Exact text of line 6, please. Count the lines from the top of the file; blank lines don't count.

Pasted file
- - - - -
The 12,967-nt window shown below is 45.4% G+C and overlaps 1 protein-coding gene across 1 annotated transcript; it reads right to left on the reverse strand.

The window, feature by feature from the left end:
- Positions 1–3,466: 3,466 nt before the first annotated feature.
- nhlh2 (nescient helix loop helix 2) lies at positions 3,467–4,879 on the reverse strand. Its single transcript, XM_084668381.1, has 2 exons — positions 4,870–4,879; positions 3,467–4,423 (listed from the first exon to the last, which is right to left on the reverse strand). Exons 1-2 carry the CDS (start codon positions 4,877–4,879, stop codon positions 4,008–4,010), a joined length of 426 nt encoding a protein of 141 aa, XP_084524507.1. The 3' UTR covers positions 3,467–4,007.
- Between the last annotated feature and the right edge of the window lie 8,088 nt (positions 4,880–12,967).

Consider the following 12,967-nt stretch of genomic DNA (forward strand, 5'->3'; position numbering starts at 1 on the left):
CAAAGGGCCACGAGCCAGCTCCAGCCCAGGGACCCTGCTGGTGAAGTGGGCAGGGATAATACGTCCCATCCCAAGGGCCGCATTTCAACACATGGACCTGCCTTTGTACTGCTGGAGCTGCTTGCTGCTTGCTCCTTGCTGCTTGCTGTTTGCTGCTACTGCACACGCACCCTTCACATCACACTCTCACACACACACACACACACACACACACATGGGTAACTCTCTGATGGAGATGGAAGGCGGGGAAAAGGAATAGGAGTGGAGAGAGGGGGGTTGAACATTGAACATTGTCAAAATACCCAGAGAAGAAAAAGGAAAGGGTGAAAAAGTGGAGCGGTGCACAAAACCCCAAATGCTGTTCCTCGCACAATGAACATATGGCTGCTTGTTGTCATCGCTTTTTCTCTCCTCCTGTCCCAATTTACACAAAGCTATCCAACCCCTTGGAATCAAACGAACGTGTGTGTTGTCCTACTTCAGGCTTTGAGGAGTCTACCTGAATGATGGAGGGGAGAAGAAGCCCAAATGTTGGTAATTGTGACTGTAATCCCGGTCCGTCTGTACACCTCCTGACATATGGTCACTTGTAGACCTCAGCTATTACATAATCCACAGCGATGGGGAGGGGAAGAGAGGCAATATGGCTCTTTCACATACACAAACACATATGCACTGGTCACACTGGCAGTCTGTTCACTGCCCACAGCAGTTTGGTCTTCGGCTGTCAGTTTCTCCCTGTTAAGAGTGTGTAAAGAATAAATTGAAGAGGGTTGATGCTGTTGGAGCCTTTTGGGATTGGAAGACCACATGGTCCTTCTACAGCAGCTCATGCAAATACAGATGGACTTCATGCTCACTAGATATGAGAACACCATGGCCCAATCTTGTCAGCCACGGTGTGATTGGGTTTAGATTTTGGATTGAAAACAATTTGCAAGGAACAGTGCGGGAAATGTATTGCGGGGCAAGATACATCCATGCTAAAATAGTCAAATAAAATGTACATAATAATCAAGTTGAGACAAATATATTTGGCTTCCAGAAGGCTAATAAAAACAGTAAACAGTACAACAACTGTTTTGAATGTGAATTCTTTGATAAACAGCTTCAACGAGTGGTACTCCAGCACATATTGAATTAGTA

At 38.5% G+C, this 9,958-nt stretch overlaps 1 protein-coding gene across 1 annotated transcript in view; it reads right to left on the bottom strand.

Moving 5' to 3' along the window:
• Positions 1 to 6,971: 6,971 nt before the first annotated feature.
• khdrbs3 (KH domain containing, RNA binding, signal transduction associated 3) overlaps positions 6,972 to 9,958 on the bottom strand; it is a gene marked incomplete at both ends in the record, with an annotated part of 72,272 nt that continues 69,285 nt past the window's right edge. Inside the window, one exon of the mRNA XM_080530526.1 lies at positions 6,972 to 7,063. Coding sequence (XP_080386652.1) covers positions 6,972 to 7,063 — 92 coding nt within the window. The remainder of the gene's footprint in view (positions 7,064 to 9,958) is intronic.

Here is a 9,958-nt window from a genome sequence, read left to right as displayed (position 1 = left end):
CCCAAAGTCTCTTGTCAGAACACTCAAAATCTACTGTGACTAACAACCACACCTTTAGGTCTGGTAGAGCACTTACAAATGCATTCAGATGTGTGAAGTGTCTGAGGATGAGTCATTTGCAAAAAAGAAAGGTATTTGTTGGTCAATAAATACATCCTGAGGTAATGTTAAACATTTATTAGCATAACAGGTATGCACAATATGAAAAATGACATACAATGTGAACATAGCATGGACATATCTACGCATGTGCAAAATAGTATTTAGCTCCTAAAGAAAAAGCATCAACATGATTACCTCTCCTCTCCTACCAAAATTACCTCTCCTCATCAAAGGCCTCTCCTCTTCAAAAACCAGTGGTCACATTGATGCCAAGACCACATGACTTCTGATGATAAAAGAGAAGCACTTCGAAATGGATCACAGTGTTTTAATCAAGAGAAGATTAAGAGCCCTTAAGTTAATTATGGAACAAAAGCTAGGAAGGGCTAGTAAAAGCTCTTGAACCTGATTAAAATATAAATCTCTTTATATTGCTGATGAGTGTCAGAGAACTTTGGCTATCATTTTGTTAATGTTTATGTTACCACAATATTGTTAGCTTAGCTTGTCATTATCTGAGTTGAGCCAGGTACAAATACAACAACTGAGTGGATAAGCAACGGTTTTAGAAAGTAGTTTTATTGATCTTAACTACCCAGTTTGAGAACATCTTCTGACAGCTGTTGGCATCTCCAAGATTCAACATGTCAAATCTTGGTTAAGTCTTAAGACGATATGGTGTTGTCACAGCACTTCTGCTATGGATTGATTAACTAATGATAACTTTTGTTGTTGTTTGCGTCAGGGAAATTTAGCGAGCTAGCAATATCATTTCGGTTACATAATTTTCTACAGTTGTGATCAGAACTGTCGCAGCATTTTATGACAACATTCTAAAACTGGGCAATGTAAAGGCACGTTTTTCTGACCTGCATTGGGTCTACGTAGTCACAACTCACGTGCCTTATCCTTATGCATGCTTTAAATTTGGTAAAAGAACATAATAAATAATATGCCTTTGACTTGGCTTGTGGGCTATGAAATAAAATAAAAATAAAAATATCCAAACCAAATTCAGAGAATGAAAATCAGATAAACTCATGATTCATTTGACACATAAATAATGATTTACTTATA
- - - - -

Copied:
Consider the following 12,967-nt stretch of genomic DNA (forward strand, 5'->3'; position numbering starts at 1 on the left):